Pro-choice activists said they are preparing for a potential "big influx" of American women crossing the Mexican and Canadian borders seeking abortions if the Supreme Court overturns Roe v. Wade, according to a report.
Verónica Cruz Sánchez, who founded the Mexico-based pro-choice organization Las Libres, claimed there has already been a spike in the number of women crossing the border from Texas trying to get abortion pills. She said she expects more if the high court sends abortion back to the states, according to The Hill.
"We’re definitely getting ready to help more women," Sánchez said. "When we started with this idea, we only had Texas in mind. But in the last few months we’ve seen more women from other parts of the United States. We understand we’re going to need a much larger infrastructure and improve our logistics to help develop more networks to help women."
Abortifacient drugs are easily available without a prescription in Mexican pharmacies. For approximately $30 U.S. dollars, a woman can obtain 28 pills for such a purpose, Sánchez explained. "If there’s a lot of anything in Mexico, it’s pharmacies, and they’re capable of catering to an influx if needed," she said.
In Canada, an activist named Joyce Arthur, who is the executive director at the Abortion Rights Coalition of Canada (ARCC), told The Hill her organization is also taking steps to prepare for a possible surge of American women.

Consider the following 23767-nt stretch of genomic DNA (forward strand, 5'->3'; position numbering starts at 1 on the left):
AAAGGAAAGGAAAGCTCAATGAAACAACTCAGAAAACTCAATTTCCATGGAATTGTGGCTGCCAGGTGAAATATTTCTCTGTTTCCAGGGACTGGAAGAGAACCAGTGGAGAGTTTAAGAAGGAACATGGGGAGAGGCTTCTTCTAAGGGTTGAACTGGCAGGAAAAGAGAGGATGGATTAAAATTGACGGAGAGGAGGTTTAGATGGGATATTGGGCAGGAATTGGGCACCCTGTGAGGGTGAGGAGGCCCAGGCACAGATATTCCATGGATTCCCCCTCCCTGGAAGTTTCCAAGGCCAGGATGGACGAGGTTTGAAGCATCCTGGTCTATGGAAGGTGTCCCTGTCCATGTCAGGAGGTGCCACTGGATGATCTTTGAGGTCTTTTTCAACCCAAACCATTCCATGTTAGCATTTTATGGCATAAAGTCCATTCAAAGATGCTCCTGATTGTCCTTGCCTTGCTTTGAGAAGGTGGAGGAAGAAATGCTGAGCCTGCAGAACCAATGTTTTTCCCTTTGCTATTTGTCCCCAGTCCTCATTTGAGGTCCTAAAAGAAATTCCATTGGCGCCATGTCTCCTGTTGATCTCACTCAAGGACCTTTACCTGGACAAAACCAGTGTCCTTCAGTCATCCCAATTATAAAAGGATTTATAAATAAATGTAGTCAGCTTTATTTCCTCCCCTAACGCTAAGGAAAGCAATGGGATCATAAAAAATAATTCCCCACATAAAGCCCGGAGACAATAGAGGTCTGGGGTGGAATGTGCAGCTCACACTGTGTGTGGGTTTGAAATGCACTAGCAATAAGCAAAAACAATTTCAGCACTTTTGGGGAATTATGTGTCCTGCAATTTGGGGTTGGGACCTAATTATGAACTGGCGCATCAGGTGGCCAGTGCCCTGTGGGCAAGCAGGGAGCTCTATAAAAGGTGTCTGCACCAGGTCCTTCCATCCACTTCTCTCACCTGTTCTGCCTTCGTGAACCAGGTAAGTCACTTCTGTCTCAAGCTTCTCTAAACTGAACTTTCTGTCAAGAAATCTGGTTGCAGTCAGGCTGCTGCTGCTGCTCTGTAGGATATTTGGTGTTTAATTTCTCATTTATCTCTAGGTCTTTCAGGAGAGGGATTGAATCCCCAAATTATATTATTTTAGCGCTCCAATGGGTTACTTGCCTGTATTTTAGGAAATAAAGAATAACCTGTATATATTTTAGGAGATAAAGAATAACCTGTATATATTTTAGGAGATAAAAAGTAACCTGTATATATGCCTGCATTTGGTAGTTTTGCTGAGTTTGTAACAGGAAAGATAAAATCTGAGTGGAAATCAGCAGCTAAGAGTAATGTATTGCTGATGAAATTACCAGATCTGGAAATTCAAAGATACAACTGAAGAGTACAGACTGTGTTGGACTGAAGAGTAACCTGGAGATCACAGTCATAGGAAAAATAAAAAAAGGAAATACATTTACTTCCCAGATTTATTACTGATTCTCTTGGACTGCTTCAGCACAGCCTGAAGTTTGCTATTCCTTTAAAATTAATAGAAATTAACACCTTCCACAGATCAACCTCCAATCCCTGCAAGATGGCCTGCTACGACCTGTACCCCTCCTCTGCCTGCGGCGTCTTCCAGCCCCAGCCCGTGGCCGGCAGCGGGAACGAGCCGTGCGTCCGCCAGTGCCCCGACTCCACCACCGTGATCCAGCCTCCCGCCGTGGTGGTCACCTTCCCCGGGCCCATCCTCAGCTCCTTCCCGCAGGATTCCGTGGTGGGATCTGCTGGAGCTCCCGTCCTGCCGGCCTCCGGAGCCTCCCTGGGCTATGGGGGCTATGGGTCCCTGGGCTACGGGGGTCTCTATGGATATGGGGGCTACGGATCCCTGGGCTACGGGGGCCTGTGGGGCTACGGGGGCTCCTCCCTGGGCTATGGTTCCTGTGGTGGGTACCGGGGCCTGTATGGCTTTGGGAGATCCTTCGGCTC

"Our officials are already talking about reaching out to the Canada Border Agency (CBSA), about making sure that people coming across the border for abortion are allowed in," she said.
Arthur went on to explain that Canadian abortion clinics are not well-poised to handle a very large number of American women coming up over the border, for which reason her organization is trying to get federal and provincial governments to increase capacity and spend more money.
"In Colorado and other places, these bans will make it a lot harder even the safe states in the United States for women to get abortions," she predicted. "They’re going to probably have to handle a big influx of patients from other states too. So they’re gonna be overloaded, and they might be less able to accept Canadian patients."
Karina Gould, who is Canada's minister of families, children and social development, has reiterated her country's commitment to abortion in the wake of the leaked draft opinion that showed the Supreme Court is positioned to overturn its landmark Roe v. Wade decision.
"I don't see why we would not," Gould said last week when asked if American women could get abortions in Canada if necessary. "If they, people, come here and need access, certainly, you know, that's a service that would be provided."